Thursday, June 11, 2015

The FTC vs The Doom That Came to Atlantic City

In what should be the final page in the story, the Federal Trade Commission agreed to a settlement with Erik Chevalier, creator of Forking Path, the company responsible for the Doom that Came to Atlantic City Kickstarter.   The FTC suspended the $111,793.71 judgement against Chevalier, due to his inability to pay.

My regular readers know my opinion of this debacle, as I mentioned this as recently as this past Friday.    Outside of the 20 people who pledged $25 for a screensaver and a t-shirt, the other 1,226 people who participated should not be allowed near shell games, crane machines, or tropical beachfront timeshares near North Dakota.  Pledging the minimum (even a hefty $25) to support a project isn't done too often, but I'm a firm believer in the "If a thousand people just gave one dollar," school.   There are plenty of projects I pledge a dollar to, no matter how pie-in-the-sky the campaign is, just to follow updates and feel like I contributed something.    Many times, I'm happy to realize that a dollar was just enough.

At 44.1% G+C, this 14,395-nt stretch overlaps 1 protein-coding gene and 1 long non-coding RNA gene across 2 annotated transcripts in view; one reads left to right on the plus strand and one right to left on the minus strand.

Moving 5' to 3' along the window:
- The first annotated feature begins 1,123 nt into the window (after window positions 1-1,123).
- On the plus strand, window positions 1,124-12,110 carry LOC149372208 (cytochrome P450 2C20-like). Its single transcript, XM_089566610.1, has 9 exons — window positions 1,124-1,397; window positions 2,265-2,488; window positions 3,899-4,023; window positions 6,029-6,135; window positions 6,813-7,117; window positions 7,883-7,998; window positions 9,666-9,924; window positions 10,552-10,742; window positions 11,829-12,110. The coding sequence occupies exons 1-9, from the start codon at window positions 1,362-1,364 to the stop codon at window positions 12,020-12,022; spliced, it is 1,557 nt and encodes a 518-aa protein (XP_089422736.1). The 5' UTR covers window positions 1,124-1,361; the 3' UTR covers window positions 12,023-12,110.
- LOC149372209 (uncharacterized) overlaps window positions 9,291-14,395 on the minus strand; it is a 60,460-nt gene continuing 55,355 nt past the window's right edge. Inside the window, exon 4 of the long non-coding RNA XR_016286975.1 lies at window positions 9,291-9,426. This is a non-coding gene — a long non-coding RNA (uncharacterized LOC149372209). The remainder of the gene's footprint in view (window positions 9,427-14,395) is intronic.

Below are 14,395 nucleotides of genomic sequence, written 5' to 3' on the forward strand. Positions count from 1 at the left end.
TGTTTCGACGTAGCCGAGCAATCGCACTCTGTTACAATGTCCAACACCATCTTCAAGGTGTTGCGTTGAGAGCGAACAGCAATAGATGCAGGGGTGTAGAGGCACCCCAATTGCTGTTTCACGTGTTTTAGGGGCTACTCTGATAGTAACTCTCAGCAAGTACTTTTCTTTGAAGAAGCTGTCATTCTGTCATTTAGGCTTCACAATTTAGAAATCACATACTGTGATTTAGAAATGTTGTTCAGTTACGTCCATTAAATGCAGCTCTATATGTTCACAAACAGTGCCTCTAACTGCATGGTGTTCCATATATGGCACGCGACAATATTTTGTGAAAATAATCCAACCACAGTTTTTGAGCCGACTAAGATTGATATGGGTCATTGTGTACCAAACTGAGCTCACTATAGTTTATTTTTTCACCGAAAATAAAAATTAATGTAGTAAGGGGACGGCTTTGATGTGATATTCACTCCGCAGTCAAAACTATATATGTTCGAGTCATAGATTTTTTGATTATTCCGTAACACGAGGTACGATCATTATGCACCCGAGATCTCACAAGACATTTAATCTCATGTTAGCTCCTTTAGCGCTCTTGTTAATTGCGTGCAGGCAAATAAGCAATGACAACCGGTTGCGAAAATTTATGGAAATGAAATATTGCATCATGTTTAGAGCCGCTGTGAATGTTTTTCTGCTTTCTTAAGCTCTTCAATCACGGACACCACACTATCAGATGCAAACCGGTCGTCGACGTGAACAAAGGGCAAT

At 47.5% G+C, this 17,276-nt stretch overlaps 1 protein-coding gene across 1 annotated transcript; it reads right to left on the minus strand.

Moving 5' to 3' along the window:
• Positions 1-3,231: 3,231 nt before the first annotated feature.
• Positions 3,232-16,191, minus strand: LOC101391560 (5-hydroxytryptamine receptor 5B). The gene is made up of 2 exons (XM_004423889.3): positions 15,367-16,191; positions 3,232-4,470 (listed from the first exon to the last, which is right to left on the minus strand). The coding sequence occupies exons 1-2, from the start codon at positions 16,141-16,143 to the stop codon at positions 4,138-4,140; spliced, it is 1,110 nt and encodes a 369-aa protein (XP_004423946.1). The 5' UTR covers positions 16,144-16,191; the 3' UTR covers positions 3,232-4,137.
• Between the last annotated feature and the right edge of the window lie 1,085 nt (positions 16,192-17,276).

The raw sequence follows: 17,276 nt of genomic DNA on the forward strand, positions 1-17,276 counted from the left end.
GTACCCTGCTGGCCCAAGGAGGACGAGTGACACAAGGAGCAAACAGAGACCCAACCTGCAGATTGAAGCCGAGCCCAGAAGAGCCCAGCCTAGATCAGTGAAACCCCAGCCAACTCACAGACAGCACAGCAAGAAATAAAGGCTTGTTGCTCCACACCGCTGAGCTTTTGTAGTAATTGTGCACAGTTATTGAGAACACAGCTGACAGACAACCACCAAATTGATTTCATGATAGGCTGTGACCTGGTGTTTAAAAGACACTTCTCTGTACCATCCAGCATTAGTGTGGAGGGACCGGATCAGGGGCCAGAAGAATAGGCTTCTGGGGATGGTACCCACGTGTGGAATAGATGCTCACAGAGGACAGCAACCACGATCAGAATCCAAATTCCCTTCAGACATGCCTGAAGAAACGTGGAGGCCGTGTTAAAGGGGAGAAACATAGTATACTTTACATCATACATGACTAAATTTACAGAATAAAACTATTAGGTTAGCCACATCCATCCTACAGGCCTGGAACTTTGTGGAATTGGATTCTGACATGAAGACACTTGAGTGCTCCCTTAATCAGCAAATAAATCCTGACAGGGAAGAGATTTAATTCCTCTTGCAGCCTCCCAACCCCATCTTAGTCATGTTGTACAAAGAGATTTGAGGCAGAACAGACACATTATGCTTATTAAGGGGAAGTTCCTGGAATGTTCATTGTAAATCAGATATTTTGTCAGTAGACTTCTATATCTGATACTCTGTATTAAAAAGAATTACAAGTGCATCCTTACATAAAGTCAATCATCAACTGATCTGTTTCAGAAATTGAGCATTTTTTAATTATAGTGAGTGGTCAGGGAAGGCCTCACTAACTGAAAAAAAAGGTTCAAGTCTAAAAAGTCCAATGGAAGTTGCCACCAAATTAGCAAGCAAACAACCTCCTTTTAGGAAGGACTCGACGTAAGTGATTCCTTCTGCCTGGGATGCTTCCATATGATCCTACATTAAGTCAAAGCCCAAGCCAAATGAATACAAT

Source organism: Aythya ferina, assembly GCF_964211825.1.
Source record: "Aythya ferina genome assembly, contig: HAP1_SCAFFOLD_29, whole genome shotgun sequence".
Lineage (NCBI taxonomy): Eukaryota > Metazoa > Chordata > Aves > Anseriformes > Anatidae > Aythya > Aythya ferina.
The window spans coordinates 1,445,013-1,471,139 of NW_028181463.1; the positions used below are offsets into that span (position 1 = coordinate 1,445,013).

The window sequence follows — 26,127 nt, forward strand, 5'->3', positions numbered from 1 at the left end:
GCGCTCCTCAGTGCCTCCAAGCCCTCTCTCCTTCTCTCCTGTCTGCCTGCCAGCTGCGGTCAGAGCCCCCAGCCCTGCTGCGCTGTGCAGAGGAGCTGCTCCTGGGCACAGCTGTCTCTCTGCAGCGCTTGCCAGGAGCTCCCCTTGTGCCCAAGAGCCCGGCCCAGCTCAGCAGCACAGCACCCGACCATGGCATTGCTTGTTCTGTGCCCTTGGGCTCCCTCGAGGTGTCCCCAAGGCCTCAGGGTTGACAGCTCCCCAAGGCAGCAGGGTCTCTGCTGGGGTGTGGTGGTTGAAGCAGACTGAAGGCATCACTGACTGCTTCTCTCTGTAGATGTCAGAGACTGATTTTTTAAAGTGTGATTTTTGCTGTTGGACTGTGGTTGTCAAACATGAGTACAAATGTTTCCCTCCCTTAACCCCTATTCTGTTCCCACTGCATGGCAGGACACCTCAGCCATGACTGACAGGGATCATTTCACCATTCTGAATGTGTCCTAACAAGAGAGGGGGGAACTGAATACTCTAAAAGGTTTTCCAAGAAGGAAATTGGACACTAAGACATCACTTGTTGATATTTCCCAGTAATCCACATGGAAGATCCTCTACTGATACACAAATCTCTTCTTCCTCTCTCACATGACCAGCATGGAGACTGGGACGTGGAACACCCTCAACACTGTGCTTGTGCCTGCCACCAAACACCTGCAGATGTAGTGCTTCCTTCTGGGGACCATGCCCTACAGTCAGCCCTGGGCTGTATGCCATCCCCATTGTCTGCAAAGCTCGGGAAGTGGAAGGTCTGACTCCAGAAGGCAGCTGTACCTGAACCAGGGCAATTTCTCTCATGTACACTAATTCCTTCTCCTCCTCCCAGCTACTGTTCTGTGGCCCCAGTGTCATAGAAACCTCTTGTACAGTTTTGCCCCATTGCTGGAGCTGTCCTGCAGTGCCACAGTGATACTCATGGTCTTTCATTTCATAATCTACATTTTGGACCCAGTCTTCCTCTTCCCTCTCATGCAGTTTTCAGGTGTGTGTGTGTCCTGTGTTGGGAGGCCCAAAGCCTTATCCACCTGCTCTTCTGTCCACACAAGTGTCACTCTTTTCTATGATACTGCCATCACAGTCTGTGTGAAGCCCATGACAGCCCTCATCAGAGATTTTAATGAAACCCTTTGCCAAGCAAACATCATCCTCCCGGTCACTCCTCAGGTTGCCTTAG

But those 1,226?  Those who were willing to pay $50+ for a Cthulhu-themed copy of Monopoly with very nice tokens/minis?   From a some mysterious person with apparently no experience making games?

I have zero sympathy.

I also have zero sympathy for Erik Chevalier, who essentially took the money and r....realized that using a Kickstarter to produce a game is hard... and using part of it to finance a lifestyle change is downright moronic.

And the $150+ level pledges, where rewards like "custom t-shirt" start showing up?    Are you really that dense that some fly-by-night operation is actually getting your game out, much less with the extra pewter minis, t-shirts, and original art ON THEIR FIRST KICKSTARTER EVER????

Do always order magazines with a credit card you give to the door to door salesman, or purchase meat from the trunks of cars?  I figured as such. 

This is not Reaper, nor Steve Jackson Games,  nor Monte Cook, nor Dwarven Forge that we're talking about.  Those are all well-established companies with wildly successful projects, and even they have setbacks and delays.  Palladium and Chaosium are long-standing companies with disastrous Kickstarters.  What valid reason, besides a need to burn money, would you throw your lot in with a stranger?

And this, my friends, is why we need big government to protect us.  If "educated" geeks can be taken for a ride this easily, think about those deemed less fortunate. 

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